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The IBR is a publication of the Indiana Business Research Center at IU's Kelley School of Business.

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Managing Editor, Brittany L. Hotchkiss

Is Indiana Exporting Enough?

Director of Economic Analysis, Indiana Business Research Center, Indiana University Kelley School of Business

Economic Research Analyst, Indiana Business Research Center, Indiana University Kelley School of Business

If there is one thing that politicians on both sides of the aisle can agree on, it is that exports are good. Economic developers routinely look for new ways to spur export activity, as it is commonly thought to promote economic growth with very little downside. In general, Indiana has a fairly strong export profile. In 2011, Indiana’s exports totaled 11.6 percent of its GDP—higher than the national ratio of 9.9 percent.1 In addition, Indiana exports have been growing at a faster rate than the nation as a whole. This should not be too surprising given Indiana’s strength in manufacturing—particularly in transportation equipment manufacturing, which accounts for 14.7 percent of all U.S. exports.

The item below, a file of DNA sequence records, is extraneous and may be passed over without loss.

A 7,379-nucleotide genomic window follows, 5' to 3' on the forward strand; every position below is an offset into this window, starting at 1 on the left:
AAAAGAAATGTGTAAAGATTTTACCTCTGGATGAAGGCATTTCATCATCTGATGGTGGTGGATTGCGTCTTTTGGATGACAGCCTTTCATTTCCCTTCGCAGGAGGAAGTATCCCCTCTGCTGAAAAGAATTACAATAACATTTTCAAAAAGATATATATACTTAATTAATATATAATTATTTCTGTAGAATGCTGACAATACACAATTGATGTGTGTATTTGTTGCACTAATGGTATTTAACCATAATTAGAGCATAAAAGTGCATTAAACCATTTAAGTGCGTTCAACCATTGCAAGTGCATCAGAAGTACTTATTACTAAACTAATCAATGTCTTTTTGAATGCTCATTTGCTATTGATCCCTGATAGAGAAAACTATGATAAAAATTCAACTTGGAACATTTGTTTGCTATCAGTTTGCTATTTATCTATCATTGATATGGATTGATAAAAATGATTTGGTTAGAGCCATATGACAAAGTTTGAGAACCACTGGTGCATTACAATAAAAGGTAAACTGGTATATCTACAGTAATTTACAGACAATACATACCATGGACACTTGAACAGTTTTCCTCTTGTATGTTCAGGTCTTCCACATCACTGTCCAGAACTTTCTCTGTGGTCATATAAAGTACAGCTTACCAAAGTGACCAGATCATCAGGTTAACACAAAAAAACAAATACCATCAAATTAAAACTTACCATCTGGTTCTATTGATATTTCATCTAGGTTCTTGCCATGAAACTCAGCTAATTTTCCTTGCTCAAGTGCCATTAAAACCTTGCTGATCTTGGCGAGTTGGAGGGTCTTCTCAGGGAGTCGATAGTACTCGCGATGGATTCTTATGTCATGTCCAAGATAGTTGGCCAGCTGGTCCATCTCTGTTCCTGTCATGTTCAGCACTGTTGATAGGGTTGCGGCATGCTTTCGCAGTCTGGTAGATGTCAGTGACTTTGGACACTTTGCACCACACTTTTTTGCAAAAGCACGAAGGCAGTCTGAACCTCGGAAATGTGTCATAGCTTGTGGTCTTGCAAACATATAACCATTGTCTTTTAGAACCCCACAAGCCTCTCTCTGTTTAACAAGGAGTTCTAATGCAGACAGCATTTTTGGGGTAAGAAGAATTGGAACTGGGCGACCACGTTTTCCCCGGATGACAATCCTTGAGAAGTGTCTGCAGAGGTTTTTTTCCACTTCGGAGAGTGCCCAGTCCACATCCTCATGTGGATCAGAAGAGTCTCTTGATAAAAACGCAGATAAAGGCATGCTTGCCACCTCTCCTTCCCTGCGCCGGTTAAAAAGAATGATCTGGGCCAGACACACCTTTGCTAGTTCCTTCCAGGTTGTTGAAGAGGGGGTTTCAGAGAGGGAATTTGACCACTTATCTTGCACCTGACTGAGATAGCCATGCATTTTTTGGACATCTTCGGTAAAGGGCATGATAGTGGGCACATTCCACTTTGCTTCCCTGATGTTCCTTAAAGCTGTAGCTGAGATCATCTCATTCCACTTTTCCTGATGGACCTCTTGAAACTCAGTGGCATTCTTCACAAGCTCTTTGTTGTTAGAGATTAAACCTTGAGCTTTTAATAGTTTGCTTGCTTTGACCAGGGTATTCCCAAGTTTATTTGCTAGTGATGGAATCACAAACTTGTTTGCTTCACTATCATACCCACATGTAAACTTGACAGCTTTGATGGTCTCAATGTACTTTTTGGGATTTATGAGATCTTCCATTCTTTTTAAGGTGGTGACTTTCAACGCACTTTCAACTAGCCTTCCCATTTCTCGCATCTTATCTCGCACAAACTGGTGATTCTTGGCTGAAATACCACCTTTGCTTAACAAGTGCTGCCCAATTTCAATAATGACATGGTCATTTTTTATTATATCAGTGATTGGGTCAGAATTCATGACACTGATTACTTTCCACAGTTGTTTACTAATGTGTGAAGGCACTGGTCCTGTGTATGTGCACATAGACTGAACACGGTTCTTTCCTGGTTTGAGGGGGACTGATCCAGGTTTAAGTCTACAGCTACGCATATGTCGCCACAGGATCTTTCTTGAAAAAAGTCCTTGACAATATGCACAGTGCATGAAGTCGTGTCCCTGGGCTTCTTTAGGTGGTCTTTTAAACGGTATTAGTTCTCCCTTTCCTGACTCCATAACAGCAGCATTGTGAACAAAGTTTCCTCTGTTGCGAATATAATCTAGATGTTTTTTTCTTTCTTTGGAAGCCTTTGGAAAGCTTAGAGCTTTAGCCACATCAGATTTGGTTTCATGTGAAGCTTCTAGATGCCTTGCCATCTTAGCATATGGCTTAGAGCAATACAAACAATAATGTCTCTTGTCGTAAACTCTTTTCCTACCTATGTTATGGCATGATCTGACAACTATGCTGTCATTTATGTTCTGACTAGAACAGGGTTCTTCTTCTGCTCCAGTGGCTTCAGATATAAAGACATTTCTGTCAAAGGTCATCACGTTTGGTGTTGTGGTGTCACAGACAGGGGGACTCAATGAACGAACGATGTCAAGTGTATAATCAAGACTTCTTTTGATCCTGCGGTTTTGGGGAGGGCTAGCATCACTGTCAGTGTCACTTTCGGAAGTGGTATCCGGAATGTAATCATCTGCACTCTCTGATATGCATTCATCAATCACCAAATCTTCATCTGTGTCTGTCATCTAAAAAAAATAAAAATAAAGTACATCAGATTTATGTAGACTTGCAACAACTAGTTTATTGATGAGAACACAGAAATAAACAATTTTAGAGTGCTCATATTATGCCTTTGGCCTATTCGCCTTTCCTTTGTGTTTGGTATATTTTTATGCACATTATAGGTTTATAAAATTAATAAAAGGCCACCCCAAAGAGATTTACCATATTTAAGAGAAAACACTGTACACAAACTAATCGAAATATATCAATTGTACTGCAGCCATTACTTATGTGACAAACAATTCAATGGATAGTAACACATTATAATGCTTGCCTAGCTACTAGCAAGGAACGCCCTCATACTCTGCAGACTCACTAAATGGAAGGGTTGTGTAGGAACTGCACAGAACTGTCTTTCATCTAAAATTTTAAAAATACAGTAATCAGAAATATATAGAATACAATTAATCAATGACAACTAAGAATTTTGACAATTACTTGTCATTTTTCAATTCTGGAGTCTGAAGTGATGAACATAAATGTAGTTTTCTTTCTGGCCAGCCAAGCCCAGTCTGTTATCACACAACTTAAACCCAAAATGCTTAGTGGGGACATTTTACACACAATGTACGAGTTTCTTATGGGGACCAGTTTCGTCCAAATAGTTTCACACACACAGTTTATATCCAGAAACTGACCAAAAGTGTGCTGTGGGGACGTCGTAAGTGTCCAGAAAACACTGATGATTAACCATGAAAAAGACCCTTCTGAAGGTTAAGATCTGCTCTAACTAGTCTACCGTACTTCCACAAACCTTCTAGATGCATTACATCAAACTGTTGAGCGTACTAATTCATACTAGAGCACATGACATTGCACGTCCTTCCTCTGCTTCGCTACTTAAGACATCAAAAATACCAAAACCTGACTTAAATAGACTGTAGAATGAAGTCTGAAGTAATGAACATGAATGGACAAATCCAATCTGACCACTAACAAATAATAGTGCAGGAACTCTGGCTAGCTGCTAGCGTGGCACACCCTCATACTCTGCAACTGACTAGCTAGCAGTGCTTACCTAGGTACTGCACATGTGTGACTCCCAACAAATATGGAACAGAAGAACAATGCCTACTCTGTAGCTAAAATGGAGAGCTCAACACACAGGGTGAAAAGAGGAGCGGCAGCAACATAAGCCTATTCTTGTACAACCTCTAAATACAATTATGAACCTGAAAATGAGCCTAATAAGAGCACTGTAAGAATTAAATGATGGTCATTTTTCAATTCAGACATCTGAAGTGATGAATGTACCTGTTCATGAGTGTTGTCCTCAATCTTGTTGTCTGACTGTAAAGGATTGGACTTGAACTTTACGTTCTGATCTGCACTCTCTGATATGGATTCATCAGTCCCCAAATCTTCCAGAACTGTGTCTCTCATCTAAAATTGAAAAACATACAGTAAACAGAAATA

It remains unclear, however, to what degree Indiana is exporting to its full potential given the prominence of high-export industries in the state. To address this question, the Indiana Business Research Center investigated which industries may be under-exporting and identified at least 10 industries that may benefit from policies and programs to encourage companies to export.

What Is an Export Gap?

Industries are not evenly distributed across the U.S. economy. They tend to be concentrated in certain geographic areas and, more often than not, in specific states. For instance, Michigan is known for motor vehicle manufacturers, California is known for tech firms, and New York is known for its concentration of financial services firms. Indiana is no different in this respect. Certain industries represent a larger share of Indiana’s employment relative to total U.S. employment, whereas other industries represent a smaller share. While particular industries might dominate a state’s workforce, it is far from certain that those industries will also dominate the state’s exports. Concentration of employment is only one factor that affects how much a particular industry exports from a particular state.